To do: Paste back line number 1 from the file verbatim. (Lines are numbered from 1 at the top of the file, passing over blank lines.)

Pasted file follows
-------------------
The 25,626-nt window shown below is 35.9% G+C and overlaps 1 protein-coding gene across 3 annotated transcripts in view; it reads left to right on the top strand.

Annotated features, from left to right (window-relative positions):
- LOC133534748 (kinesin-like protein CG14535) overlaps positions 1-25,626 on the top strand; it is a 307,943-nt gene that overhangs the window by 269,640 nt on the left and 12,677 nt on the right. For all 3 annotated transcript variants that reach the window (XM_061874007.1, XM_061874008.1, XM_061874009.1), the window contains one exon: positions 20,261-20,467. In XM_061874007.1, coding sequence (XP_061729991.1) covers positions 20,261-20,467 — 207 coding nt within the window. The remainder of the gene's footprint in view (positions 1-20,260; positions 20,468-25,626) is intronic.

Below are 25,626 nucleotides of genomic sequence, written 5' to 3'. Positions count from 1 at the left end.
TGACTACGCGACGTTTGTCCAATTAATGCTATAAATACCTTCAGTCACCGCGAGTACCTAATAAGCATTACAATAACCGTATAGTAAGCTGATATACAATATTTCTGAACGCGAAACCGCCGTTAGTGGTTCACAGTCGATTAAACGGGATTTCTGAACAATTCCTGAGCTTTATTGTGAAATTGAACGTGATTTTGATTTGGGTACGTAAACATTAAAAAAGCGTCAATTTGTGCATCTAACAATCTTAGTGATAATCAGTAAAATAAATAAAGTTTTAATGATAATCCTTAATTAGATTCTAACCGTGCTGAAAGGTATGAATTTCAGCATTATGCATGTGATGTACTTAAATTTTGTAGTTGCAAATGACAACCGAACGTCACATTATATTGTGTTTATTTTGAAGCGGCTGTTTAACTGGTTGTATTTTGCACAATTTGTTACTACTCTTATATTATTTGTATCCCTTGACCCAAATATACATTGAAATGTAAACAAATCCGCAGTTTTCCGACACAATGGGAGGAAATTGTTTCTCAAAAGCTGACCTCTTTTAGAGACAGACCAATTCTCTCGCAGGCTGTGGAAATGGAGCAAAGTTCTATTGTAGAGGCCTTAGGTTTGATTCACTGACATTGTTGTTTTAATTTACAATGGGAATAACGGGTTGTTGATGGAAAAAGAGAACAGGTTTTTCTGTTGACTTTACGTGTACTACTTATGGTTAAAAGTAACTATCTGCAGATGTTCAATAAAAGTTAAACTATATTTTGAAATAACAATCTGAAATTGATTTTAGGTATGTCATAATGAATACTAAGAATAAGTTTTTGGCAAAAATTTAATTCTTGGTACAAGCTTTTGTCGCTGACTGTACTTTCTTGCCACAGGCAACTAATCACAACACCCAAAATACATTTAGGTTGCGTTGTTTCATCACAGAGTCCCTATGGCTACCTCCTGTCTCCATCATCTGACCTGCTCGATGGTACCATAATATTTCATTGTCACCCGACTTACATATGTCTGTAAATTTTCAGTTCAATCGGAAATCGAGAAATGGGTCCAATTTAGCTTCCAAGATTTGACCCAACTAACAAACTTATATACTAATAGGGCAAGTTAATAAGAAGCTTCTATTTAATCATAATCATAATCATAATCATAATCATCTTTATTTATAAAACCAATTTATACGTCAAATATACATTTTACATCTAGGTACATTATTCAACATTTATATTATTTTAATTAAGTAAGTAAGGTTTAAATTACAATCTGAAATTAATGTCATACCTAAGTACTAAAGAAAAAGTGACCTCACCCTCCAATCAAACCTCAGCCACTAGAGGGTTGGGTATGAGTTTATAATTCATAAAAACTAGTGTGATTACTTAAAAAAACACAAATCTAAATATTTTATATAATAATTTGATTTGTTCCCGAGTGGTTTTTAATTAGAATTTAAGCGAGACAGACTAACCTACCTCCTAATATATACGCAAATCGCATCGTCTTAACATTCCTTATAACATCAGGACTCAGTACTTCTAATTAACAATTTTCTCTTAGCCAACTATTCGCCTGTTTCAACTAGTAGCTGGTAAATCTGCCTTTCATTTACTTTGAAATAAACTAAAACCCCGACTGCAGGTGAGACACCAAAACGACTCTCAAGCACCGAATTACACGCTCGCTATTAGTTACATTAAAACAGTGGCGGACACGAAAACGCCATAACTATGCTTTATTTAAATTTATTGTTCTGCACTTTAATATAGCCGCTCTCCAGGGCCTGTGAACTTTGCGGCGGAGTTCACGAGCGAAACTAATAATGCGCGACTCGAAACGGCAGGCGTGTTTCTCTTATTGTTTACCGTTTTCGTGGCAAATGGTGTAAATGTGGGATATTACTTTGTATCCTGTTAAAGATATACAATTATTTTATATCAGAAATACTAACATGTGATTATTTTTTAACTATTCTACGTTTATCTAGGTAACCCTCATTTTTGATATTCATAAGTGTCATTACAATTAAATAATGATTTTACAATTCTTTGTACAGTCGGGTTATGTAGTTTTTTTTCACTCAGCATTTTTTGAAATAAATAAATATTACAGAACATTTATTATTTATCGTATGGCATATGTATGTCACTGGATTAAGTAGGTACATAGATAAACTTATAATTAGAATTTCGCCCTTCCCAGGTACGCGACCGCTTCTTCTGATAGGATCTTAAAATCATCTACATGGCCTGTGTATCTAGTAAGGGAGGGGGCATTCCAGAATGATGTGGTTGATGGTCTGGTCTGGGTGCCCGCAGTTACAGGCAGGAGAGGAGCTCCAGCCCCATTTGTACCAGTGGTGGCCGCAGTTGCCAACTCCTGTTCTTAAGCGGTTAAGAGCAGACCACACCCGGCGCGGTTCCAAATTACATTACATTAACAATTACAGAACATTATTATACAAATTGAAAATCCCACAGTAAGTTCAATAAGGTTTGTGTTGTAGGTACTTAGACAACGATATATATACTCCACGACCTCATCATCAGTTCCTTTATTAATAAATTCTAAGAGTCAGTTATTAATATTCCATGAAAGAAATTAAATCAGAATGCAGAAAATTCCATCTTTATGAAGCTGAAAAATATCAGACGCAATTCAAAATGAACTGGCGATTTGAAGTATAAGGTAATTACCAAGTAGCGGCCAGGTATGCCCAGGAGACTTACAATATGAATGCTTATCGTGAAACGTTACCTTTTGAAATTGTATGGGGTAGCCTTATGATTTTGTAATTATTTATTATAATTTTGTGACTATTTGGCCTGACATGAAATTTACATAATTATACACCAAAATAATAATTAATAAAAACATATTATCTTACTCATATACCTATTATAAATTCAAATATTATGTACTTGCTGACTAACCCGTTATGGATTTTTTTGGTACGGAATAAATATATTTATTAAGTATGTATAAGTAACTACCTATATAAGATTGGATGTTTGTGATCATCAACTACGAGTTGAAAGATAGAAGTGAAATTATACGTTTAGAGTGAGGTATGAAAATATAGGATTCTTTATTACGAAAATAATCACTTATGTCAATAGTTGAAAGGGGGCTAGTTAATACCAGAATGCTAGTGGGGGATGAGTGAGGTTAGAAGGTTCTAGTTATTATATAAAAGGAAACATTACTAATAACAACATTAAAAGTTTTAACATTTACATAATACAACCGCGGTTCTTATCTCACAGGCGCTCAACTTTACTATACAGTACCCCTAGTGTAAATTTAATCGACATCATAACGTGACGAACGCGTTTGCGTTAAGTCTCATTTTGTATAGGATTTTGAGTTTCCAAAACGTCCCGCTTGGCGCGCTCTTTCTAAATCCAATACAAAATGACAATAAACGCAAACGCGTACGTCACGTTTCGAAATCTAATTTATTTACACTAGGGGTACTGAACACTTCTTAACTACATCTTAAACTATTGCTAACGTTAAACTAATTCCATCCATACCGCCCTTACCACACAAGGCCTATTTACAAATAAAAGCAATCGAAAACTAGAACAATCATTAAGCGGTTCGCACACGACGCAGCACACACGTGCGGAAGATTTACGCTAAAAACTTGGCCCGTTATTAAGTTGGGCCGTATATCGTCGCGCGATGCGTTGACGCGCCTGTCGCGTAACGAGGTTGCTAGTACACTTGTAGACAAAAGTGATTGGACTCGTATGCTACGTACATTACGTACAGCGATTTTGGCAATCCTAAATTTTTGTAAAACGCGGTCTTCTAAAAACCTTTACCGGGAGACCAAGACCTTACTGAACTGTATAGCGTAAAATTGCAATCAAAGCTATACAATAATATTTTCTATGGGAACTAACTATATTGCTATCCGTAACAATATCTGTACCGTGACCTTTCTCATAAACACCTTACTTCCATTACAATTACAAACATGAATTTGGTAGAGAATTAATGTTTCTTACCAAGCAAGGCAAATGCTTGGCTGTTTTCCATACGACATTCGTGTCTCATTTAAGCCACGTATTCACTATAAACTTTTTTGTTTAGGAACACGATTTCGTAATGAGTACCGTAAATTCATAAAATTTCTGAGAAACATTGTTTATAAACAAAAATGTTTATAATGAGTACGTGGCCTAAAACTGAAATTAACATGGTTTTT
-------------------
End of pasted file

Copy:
The 25,626-nt window shown below is 35.9% G+C and overlaps 1 protein-coding gene across 3 annotated transcripts in view; it reads left to right on the top strand.